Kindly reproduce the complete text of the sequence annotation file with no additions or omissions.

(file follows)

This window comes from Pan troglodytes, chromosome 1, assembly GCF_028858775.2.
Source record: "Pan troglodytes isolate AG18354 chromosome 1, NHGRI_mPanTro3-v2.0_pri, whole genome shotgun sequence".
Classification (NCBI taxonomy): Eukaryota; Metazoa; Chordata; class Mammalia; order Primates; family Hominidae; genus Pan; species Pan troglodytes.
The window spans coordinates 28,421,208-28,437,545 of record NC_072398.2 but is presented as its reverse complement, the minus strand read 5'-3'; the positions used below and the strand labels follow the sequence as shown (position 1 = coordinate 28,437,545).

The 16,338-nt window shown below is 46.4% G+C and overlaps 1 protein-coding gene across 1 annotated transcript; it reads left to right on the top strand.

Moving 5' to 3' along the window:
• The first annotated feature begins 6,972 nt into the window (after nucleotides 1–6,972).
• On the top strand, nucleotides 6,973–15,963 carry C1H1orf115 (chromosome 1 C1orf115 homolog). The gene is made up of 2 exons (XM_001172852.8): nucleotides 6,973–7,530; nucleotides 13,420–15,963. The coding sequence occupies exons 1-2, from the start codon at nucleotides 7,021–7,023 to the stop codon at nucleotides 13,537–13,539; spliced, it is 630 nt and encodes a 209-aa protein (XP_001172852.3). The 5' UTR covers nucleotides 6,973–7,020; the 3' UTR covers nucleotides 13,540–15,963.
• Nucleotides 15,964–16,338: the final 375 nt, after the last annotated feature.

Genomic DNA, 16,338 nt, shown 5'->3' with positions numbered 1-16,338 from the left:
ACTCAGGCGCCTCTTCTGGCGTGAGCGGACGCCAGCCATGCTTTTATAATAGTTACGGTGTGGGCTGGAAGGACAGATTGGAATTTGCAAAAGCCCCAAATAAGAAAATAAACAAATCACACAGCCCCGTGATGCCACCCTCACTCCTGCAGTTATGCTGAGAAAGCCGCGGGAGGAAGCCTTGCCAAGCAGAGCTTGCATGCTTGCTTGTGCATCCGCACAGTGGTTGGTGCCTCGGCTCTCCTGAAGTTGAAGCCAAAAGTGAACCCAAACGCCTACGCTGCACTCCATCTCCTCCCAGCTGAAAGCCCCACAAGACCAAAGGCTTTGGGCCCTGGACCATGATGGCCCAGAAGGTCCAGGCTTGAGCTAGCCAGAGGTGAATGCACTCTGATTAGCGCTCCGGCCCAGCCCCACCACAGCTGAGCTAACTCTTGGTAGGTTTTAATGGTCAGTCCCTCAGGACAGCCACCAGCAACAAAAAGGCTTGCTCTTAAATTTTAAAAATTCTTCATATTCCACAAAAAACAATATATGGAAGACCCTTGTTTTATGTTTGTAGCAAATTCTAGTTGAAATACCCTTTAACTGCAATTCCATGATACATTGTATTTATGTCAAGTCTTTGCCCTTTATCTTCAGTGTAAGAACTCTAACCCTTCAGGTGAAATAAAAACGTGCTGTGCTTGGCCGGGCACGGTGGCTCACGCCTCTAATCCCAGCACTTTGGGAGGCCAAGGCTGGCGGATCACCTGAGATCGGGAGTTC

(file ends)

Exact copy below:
This window comes from Pan troglodytes, chromosome 1, assembly GCF_028858775.2.
Source record: "Pan troglodytes isolate AG18354 chromosome 1, NHGRI_mPanTro3-v2.0_pri, whole genome shotgun sequence".
Classification (NCBI taxonomy): Eukaryota; Metazoa; Chordata; class Mammalia; order Primates; family Hominidae; genus Pan; species Pan troglodytes.
The window spans coordinates 28,421,208-28,437,545 of record NC_072398.2 but is presented as its reverse complement, the minus strand read 5'-3'; the positions used below and the strand labels follow the sequence as shown (position 1 = coordinate 28,437,545).

The 16,338-nt window shown below is 46.4% G+C and overlaps 1 protein-coding gene across 1 annotated transcript; it reads left to right on the top strand.

Moving 5' to 3' along the window:
• The first annotated feature begins 6,972 nt into the window (after nucleotides 1–6,972).
• On the top strand, nucleotides 6,973–15,963 carry C1H1orf115 (chromosome 1 C1orf115 homolog). The gene is made up of 2 exons (XM_001172852.8): nucleotides 6,973–7,530; nucleotides 13,420–15,963. The coding sequence occupies exons 1-2, from the start codon at nucleotides 7,021–7,023 to the stop codon at nucleotides 13,537–13,539; spliced, it is 630 nt and encodes a 209-aa protein (XP_001172852.3). The 5' UTR covers nucleotides 6,973–7,020; the 3' UTR covers nucleotides 13,540–15,963.
• Nucleotides 15,964–16,338: the final 375 nt, after the last annotated feature.

Genomic DNA, 16,338 nt, shown 5'->3' with positions numbered 1-16,338 from the left:
ACTCAGGCGCCTCTTCTGGCGTGAGCGGACGCCAGCCATGCTTTTATAATAGTTACGGTGTGGGCTGGAAGGACAGATTGGAATTTGCAAAAGCCCCAAATAAGAAAATAAACAAATCACACAGCCCCGTGATGCCACCCTCACTCCTGCAGTTATGCTGAGAAAGCCGCGGGAGGAAGCCTTGCCAAGCAGAGCTTGCATGCTTGCTTGTGCATCCGCACAGTGGTTGGTGCCTCGGCTCTCCTGAAGTTGAAGCCAAAAGTGAACCCAAACGCCTACGCTGCACTCCATCTCCTCCCAGCTGAAAGCCCCACAAGACCAAAGGCTTTGGGCCCTGGACCATGATGGCCCAGAAGGTCCAGGCTTGAGCTAGCCAGAGGTGAATGCACTCTGATTAGCGCTCCGGCCCAGCCCCACCACAGCTGAGCTAACTCTTGGTAGGTTTTAATGGTCAGTCCCTCAGGACAGCCACCAGCAACAAAAAGGCTTGCTCTTAAATTTTAAAAATTCTTCATATTCCACAAAAAACAATATATGGAAGACCCTTGTTTTATGTTTGTAGCAAATTCTAGTTGAAATACCCTTTAACTGCAATTCCATGATACATTGTATTTATGTCAAGTCTTTGCCCTTTATCTTCAGTGTAAGAACTCTAACCCTTCAGGTGAAATAAAAACGTGCTGTGCTTGGCCGGGCACGGTGGCTCACGCCTCTAATCCCAGCACTTTGGGAGGCCAAGGCTGGCGGATCACCTGAGATCGGGAGTTC